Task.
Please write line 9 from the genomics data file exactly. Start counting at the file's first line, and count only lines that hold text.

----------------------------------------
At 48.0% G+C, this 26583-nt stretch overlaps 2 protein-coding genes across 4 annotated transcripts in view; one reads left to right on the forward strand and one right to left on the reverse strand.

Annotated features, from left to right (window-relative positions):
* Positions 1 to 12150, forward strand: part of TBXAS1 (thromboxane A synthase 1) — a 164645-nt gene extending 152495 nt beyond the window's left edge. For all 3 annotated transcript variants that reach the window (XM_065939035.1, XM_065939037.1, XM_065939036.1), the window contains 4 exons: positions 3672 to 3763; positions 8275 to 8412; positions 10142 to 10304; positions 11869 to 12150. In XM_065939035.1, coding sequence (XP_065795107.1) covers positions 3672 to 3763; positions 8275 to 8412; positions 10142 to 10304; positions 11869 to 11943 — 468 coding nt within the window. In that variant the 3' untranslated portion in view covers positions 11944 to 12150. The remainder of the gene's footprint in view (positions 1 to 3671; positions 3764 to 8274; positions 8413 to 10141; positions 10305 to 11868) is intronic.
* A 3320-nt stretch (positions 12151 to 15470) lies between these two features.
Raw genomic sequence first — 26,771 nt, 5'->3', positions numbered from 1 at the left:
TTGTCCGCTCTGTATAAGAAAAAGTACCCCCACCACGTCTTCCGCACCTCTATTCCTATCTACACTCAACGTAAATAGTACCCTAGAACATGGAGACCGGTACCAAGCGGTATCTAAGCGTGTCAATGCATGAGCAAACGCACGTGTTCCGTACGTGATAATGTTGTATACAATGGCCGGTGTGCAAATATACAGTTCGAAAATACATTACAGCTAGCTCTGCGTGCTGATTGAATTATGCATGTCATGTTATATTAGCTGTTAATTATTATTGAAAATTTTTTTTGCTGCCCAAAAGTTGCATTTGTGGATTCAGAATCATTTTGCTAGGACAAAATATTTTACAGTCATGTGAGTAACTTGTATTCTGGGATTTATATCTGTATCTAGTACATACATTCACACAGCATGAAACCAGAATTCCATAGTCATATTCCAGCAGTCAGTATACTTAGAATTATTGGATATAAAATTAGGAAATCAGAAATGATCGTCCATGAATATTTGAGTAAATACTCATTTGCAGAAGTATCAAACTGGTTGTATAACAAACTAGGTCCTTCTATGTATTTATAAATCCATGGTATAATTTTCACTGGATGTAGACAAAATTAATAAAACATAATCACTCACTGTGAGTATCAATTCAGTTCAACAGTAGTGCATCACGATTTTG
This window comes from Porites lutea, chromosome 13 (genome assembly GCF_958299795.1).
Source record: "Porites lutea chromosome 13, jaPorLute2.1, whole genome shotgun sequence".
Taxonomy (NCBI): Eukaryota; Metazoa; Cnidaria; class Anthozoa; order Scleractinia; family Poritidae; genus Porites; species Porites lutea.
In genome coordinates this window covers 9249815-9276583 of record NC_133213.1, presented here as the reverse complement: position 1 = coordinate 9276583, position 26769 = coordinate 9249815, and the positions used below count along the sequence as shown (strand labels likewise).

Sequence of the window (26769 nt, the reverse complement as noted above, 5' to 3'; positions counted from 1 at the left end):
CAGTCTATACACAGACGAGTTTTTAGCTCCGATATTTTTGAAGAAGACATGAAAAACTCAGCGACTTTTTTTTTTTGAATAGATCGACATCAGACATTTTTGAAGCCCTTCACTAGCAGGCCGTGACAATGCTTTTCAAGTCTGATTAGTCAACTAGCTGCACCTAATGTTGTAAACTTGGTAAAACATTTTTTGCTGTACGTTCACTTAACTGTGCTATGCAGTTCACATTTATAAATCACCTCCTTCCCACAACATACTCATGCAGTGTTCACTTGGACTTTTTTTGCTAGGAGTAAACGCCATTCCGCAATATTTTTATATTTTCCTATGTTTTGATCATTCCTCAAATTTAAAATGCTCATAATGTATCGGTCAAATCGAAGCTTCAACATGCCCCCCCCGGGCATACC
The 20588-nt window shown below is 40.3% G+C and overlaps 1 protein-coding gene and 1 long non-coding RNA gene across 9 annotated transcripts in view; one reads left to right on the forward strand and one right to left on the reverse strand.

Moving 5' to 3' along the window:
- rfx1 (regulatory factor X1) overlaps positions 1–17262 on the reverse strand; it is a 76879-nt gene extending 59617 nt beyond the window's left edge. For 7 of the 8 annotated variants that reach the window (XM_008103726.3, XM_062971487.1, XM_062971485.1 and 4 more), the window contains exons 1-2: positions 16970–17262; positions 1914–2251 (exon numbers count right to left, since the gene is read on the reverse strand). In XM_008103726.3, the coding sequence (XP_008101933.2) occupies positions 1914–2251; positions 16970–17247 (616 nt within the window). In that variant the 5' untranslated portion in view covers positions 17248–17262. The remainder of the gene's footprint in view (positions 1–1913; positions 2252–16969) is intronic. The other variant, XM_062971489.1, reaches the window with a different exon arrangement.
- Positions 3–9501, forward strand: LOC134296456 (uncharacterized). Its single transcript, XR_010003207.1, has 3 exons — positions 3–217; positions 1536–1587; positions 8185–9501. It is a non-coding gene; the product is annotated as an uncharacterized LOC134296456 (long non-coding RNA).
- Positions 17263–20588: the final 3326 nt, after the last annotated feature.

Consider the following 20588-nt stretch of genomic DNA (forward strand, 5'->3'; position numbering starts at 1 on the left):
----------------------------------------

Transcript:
Taxonomy (NCBI): Eukaryota; Metazoa; Cnidaria; class Anthozoa; order Scleractinia; family Poritidae; genus Porites; species Porites lutea.